July 16 2012
The Life of Henry
Sometimes the Romney campaign gives the impression that Governor Romney’s plan is to just stand there and get elected president.
But campaigns matter. Even in a time when the economy is awful and likely to remain that way through November, the campaign has to do more than just stand there.
In a must-read piece in the Weekly Standard, Matthew Continetti writes about a constituency Romney must address: the Henrys. ? H. E. N. R. Y. is an acronym, used in Fortune magazine, for High Earners who are Not Rich Yet. If President Obama is re-elected, Henry's chances of becoming rich pretty much evaporate.
Henry is the opposite of Julia, the fictional beneficiary of Obama policies portrayed on the Obama campaign’s “Life of Julia” website. As Continetti points out, Julia was “intended to illustrate, in a literal and rather vulgar way, the benefits of the entitlement state.”
Like Julia, Henry voted for President Obama in 2008. But in other ways, their lives could not be more different. Henry’s household income is somewhere between $100,000 and $250,000. His spending accounts for 40 percent of consumer spending and 70 percent of economic activity. Without the Henrys, we’d be sunk.
Unlike Julia, Henry can’t be justifiably claimed as a beneficiary of the Obama years. While his business may have survived, it hasn’t expanded and likely Henry dreads the financial impact of Obamacare, which, even if he has prospered more than other Henrys in the last three years, makes him think twice before hiring more people.
Here is the situation in which Henry finds himself:
Time and again, Obama officials said the economy was improving. Each time, the improvement turned out to be transitory or illusory. The president’s one constant ambition, it seemed, was to increase taxes on households making more than $250,000 a year?—?yet in his speeches, the president emphasized that “millionaires and billionaires” could “afford to pay a little bit more.”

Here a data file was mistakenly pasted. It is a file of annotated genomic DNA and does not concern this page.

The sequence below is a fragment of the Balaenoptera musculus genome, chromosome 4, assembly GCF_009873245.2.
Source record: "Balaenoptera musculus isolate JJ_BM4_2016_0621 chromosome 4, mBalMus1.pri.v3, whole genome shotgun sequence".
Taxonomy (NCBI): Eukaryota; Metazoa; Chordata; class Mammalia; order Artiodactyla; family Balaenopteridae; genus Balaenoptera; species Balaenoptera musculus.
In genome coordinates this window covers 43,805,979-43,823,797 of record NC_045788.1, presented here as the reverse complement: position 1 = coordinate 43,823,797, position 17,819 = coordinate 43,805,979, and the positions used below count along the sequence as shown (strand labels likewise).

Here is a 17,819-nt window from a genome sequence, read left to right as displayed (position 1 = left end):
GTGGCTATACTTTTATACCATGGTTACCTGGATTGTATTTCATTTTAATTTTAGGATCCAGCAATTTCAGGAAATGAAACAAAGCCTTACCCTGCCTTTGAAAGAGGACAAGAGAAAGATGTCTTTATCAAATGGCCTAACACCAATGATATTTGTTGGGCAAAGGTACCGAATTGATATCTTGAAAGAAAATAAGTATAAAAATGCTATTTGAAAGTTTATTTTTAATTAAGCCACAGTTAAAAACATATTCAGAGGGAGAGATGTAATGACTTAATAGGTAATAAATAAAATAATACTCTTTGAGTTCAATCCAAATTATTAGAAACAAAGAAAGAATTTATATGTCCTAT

Henry is not a millionaire. He makes less than $250,000. But his goal is to have a successful business, and make as much money as he can to pay for his mortgage, utilities, gas bill, credit cards, loans for business and education, maintenance for the house, furnishings for the house, groceries, property and life insurance, and, if the situation is good, vacation and travel.
What’s the incentive to cross that $250,000 threshold if Obama is just going to tax more of his earnings? Why do the Democrats lump Henry’s ambition to make an extra $1,000 or more with that of millionaires and billionaires who have already made fortunes? Henry could see raising taxes on billionaires. He’s never met one. But he has plenty of friends who make a little more than $250,000 and are still by no means “rich.” What’s Obama got against them?
The results of the November election will depend a lot of how Henry votes this time, and he’s not sold on Mitt Romney. Continetti writes that Henry wonders if the Republicans have changed during their years in exile. Henry worries about the tax code, policies that send American jobs overseas—and he wonders why Mitt Romney isn’t making impassioned pleas on all these issues that affect Henry’s ability to move up and perhaps become rich.
How can Romney find an agenda that would energize the Henrys? Continetti writes:
This agenda would be framed not in terms of “free enterprise” or “efficiency” but in the language and tradition of American exceptionalism, middle-class values, common sense, and national strength. These are the things that will move Henry’s heart and drive his vote. The alternative is apathy and thus a second Obama term.
After all, whether or not Henry turns out in November, Julia most certainly will.
You may regard it as a big boo hoo that Henry's upward mobility will be stymied if President Obama gets a second term. But remember, somebody's taxes have to pay for Julia's benefits.